But the Reagan administration faced stiff resistance. Activists, people of faith and human rights lawyers were outraged at the violations they witnessed in the treatment of asylum seekers. People took the refugees into church sanctuaries to protect them from deportation and save their lives, creating a vast network — a sanctuary movement — that spread across the country in the 1980s. Even when the Reagan administration prosecuted sanctuary activists, communities continued to take vulnerable people into sanctuary.

And their efforts paid off. Activists and policymakers worked throughout the decade to create temporary protected status for people who could not get a fair asylum hearing but who feared returning home to civil war and violence.

Human rights lawyers pushed to ensure that asylum seekers from places such as El Salvador could get a fair hearing of their claims. Lengthy litigation, including the landmark Orantes-Hernandez case, upheld certain rights of Salvadoran asylum seekers in immigration detention, and the American Baptist Churches v. Thornburgh settlement, known as the ABC cases, ensured that many of the people who’d been unfairly denied could present new asylum claims and receive a fair hearing.

Through tireless advocacy work through the 1980s, the public pushed the U.S. government to recognize the humanity of asylum seekers from Central America and the validity of their claims under the law, making asylum law more robust, humane and fair.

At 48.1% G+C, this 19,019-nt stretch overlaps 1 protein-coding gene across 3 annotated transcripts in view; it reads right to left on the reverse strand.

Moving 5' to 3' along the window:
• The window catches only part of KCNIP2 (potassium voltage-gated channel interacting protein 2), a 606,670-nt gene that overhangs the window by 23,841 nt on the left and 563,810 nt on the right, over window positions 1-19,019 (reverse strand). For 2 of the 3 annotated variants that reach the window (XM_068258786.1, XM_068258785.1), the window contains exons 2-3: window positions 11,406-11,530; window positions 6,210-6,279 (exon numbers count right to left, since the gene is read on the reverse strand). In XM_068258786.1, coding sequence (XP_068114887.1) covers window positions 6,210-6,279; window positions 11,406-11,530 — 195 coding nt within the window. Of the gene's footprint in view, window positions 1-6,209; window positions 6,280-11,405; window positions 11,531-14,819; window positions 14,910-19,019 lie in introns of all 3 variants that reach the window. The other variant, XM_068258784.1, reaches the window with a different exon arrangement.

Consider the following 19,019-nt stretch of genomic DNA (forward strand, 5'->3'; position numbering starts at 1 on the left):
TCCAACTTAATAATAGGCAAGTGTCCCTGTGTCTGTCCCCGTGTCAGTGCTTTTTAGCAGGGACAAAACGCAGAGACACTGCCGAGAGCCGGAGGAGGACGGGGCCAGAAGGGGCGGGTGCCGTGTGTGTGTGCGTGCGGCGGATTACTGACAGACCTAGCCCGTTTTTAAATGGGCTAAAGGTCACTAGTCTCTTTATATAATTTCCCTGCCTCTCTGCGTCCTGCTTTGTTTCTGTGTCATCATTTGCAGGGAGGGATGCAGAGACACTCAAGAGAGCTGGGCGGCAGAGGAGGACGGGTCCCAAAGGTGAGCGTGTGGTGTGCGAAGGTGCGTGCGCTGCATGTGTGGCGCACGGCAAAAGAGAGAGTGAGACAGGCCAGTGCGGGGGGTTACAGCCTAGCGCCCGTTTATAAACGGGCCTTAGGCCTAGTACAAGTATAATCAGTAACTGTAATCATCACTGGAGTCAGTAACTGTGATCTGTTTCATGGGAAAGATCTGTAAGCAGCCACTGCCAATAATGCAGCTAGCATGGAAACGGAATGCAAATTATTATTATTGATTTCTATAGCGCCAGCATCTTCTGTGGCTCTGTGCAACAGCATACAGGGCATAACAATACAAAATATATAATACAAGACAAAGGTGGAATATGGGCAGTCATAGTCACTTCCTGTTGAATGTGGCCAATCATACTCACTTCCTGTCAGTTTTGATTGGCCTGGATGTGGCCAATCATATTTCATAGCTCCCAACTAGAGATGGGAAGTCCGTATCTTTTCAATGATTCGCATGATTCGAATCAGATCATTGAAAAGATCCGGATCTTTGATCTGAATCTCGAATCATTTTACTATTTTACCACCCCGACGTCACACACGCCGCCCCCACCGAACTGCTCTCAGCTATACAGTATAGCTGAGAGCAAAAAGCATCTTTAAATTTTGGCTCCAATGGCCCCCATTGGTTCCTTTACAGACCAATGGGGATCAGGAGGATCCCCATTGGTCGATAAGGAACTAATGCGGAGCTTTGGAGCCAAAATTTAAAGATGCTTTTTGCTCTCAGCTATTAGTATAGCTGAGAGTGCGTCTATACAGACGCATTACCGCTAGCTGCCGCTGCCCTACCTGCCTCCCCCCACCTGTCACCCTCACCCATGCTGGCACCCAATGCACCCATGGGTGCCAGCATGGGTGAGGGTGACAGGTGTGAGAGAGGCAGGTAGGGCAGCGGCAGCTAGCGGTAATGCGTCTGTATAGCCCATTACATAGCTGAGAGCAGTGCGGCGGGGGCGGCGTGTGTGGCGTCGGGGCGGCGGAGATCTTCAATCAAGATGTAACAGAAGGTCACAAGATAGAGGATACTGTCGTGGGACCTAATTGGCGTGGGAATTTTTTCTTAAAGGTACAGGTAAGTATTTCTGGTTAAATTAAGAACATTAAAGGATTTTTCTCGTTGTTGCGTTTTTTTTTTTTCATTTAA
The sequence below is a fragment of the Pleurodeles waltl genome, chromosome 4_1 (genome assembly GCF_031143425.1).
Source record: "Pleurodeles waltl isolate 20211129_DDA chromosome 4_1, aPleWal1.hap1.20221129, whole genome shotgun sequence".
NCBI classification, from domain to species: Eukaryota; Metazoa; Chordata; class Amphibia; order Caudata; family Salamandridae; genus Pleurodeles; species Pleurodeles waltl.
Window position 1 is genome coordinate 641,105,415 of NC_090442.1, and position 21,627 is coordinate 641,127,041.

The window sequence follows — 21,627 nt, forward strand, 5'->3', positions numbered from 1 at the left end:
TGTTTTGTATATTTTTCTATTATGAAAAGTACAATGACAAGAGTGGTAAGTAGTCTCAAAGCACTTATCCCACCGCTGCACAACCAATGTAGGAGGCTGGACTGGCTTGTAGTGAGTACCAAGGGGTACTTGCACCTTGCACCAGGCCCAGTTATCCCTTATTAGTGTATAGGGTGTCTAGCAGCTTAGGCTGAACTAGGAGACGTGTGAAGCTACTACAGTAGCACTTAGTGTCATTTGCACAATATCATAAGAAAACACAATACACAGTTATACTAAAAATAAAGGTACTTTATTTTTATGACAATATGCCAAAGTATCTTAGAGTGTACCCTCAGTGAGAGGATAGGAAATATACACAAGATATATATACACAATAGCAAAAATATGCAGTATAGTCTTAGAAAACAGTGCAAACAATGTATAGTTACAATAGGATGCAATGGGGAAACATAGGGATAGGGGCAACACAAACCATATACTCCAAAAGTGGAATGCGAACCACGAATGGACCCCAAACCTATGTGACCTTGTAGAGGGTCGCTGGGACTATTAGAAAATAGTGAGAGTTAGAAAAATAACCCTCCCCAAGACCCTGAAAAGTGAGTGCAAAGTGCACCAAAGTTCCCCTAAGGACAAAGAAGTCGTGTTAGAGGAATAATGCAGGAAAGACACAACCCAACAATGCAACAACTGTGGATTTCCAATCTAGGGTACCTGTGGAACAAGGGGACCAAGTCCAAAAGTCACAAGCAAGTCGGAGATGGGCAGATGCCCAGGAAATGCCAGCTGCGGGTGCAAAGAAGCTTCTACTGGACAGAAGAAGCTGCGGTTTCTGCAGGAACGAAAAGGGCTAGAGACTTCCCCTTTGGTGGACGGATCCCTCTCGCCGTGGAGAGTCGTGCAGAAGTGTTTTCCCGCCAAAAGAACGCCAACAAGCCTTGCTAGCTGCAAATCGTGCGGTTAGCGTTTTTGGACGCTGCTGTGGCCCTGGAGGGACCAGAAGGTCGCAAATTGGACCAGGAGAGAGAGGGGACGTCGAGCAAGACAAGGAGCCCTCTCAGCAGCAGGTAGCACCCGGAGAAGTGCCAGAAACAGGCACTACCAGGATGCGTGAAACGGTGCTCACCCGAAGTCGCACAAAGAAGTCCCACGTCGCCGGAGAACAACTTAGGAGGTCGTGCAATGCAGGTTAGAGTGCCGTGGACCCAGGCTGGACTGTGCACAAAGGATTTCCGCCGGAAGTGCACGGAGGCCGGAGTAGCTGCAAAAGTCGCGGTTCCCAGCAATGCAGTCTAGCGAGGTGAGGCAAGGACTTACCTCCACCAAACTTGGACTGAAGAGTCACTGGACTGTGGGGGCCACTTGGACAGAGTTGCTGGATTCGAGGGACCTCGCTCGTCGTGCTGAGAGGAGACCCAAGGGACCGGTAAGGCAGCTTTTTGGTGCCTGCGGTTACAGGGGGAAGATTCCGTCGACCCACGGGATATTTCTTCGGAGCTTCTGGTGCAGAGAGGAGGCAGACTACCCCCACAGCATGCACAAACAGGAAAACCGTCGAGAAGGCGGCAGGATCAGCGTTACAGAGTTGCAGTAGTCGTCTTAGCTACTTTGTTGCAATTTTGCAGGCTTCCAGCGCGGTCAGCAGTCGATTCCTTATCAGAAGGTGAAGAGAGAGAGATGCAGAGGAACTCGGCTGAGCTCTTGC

Pushing the United States to live up to its self-image as a haven to the persecuted was an ongoing, incomplete project, even before Trump. But today these hard-fought gains are under attack, and the challenges facing asylum seekers severe. As the administration floats its plans to further criminalize asylum seekers, it is critical that the public continue to voice its objections to this cruelty, through protest, calls to elected officials and constant litigation.

The public response in recent weeks to the Trump administration’s cruel treatment of asylum seekers, particularly people traveling with their children, has been massive. Advocates, activists and ordinary people are fighting back, calling for an end to the family-separation policy, family detention, and a system that cages children and treats immigrants like “animals.”

Ensuring that the United States builds a fair and generous asylum system is critical. But we must also reject policies that criminalize migration more broadly, militarize our borders, fund the abuse of immigrants by Immigration and Customs Enforcement (ICE) and Customs and Border Protection (CBP), and treat both undocumented people and legal asylum seekers inhumanely. Only then can the United States begin to live up to its self-professed role as a beacon to the world’s huddled masses.